I am a sucker for mindless entertainment, especially those that offers eye candies. Watching movies and series where I could just strap in and enjoys the ride with a laugh are one of my favorite pastime – even if lately I tend to skewed towards Korean variety show more
for obvious reasons. So a movie that brought Dane DeHaan, Cara Delevigne, and Kris Wu together is one I consider watching more than once. I just never thought I’d consider doing so on mute.
After they successfully completed their mission and rescued a rare animal called transporter, Major Valerian (Dane DeHaan) and Sergeant Laureline (Cara Delevingne) returned to Alpha, a space station that has developed into a city of thousand planets and countless species. But their return was welcomed with news that Alpha has been infected by unknown force. Tasked to guard Commander Fillitt (Clive Owen), Valerian and Laureline must untangle not only the mystery of this marauding foe, but also their own ambiguous relationship.
To be frank, I never expected any cerebral sci-fi or intricate storyline with mind blowing twist. With that cast ensemble and Luc Besson’s visual, I only needed decent narrative and passable dialogue to be satisfied. My bar of expectations was set at “normal-to-low” setting, and Valerian still failed to jumped over it. I could cope with lazy writing and by the book three act structure. I could cope with uninspired revelations and unimpressive villain of the week. But if even I (whom, admittedly, had really high tolerance to pretty face spouting cheesy lines) wasn’t able to cope with listening to Dane fucking DeHaan delivering his lines, then those dialogue really need a further inspection.
I didn’t asked for Sherlock’s level of banter, I’d settle for a John Wick. Instead, Valerian gave me dialogues that, with all due respect, sounded like something straight out of a badly written fanfiction. You know, the cringy kind that existed in every fandom but somehow are very pertinent in K-Pop fanfiction. It’s not just cheesy and cringe-worthy, those I could glossed over. In the right hands, it could even made watching this kind of styles-over-substance movie more enjoyable. The lines in Valerian, though, were lifeless overused cliche. I know nothing is original under the sun, and I can accept if it was Luc Besson’s homage to the comics’s original tone. But surely there are ways to avoid making them all sounded like some reused lines from previously existed works… right?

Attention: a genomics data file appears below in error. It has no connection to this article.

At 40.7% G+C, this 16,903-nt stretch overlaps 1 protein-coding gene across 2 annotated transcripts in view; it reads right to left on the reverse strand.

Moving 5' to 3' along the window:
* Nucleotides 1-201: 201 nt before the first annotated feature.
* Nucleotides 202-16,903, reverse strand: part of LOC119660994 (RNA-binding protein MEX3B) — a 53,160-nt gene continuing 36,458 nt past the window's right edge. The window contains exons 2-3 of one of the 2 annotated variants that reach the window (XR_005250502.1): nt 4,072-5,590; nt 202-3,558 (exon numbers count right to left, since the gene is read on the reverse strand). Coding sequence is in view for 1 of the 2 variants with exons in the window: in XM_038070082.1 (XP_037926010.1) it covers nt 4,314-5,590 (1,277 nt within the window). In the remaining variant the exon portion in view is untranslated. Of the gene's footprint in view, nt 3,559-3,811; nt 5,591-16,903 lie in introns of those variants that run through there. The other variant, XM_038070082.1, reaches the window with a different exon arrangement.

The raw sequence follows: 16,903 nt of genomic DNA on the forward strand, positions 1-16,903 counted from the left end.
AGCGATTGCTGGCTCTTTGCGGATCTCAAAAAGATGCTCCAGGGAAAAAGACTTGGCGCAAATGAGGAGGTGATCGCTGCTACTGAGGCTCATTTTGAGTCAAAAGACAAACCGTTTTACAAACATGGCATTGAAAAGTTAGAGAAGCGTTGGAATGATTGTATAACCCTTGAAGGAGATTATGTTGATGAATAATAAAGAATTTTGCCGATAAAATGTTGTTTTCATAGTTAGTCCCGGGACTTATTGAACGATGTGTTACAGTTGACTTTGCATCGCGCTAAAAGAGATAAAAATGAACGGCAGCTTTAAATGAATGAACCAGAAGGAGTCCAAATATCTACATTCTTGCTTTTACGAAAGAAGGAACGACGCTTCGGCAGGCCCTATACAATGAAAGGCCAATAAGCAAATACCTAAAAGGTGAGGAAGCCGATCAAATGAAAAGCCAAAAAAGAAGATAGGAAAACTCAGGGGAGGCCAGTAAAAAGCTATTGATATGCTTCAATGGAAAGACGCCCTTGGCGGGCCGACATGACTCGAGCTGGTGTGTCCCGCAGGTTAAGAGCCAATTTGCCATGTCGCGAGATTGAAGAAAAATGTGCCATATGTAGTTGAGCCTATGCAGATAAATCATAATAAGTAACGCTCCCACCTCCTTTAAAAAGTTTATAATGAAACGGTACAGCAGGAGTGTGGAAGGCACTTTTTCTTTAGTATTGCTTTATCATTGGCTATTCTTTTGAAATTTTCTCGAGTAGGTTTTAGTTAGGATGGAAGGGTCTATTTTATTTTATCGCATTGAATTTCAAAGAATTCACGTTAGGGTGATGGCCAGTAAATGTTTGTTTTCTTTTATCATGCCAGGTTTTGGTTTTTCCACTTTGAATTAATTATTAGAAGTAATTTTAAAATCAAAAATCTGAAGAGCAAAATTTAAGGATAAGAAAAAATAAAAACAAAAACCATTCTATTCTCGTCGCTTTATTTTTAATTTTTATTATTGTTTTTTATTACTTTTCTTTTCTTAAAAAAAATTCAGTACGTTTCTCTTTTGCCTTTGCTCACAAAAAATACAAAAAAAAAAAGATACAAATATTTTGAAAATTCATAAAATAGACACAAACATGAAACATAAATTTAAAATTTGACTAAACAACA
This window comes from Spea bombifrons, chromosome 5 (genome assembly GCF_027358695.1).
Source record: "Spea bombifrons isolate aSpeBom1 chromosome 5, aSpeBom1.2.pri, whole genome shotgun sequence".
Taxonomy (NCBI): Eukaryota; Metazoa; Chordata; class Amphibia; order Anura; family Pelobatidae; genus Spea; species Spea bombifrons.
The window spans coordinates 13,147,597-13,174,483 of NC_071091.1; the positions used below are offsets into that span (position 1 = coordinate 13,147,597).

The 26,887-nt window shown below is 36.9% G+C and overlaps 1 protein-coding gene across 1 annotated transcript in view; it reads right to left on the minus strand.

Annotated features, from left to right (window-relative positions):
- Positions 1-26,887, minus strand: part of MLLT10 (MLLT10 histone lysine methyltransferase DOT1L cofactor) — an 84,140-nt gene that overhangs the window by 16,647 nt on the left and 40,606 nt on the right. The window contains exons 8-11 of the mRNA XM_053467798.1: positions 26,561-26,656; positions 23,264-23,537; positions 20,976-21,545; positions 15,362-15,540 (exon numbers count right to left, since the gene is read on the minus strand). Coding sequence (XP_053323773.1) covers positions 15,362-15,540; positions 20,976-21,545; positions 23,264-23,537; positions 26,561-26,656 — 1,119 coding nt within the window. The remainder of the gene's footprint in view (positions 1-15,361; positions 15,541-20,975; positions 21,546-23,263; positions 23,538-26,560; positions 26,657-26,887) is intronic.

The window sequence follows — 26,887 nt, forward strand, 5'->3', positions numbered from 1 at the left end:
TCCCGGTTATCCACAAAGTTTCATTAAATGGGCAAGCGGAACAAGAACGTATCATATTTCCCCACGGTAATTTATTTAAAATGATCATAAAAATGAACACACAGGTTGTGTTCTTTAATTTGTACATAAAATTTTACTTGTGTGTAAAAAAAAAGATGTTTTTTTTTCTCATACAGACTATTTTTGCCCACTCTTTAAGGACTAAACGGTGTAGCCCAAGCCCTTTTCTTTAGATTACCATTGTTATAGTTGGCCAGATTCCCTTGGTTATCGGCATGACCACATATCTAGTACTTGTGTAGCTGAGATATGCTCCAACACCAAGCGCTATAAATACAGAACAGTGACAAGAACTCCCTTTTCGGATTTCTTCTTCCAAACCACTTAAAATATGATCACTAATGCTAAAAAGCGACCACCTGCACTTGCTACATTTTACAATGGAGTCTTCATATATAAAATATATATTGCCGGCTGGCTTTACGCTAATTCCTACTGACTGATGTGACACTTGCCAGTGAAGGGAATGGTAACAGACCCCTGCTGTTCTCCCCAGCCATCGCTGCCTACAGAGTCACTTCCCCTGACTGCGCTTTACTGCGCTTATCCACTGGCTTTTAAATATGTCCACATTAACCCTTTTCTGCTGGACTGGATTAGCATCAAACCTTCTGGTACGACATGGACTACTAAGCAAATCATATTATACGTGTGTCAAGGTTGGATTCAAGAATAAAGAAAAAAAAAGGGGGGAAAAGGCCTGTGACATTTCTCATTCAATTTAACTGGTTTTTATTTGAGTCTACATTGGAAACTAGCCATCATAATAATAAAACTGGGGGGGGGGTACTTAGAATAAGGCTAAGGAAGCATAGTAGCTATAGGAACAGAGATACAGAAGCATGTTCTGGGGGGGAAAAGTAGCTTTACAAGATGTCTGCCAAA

The lack of gusto or even distinction in the dialogue made it really hard for the casts to salvaged them. Dane DeHaan is good, but even he could barely made Valerian appeared to be more than two dimensional. Sure, he’s supposed to be this cool sword brandishing casanova who had trouble showing his weakness and admitting his feelings. But considering how he could made Harry Osborn seemed so intriguing despite limited screen time, he could’ve give Valerian depth had he got more material to work with. Cara Delevingne at least fit Laureline’s sassy personality better than timid June Moore, but she still struggled to conveyed emotions when needed and the lines she got to say didn’t help. Rihanna’s Bubble was a mere plot device with sob story to induced empathy thrown into the mix, and the only one who actually left an impression was Ethan Hawke’s Jolly the Pimp. Everyone else was replaceable, their dialogues interchangeable, and frankly I only remembered Kris Wu’s Sergeant Neza because it’s… Kris Wu.
Valerian and the City of a Thousand Planets’s only salvation, then, was its look. I’m not just talking about the aforementioned three mannequins, even though they helped. But in terms of visual, Luc Besson really delivered with Valerian. It was a beautifully breathtaking spectacle. It’s the type of movie where you could press pause at almost any given time, and capture a wallpaper worthy picture. Through the opening scenes, he established Valerian’s universe and helped viewers adjusted to it. Then throughout the movie, he explored the various species and planets that existed in the universe. Perhaps he did so to showcased just how wonderful Valerian’s universe is, or to set up clues and chances for a sequel (if there will ever be one). Perhaps he did so because he’s a true fan of the comic and didn’t want to discount the exquisite visual the comic was known for. But it kind of felt like he did so just because he can. Those were money shots and I am awed by them, but it was obvious they were there just for show as they contributed little to nothing to the story. At least they made Valerian more enjoyable, since there were barely any excitement. Those action sequences were good, but they could definitely be great.
Valerian and the City of a Thousand Planets would be a wonderful movie if I watched it back when I was in high school instead of now. My tolerance to cheesy dialogue were higher then. As it is though, Valerian was just a movie with magnificent visual and hair-raising spectacle. It’s a cinematic experience that is best seen on the big screen, but would be far better if you could watch it with someone whom you could make a joke out of the dialogues with.
Director: Luc Besson. Writer: Luc Besson. Released on: 28th July 2017. Casts: Dane DeHaan, Cara Delevingne, Clive Owen, Rihanna, Kris Wu, Sam Spruell, Ethan Hawke.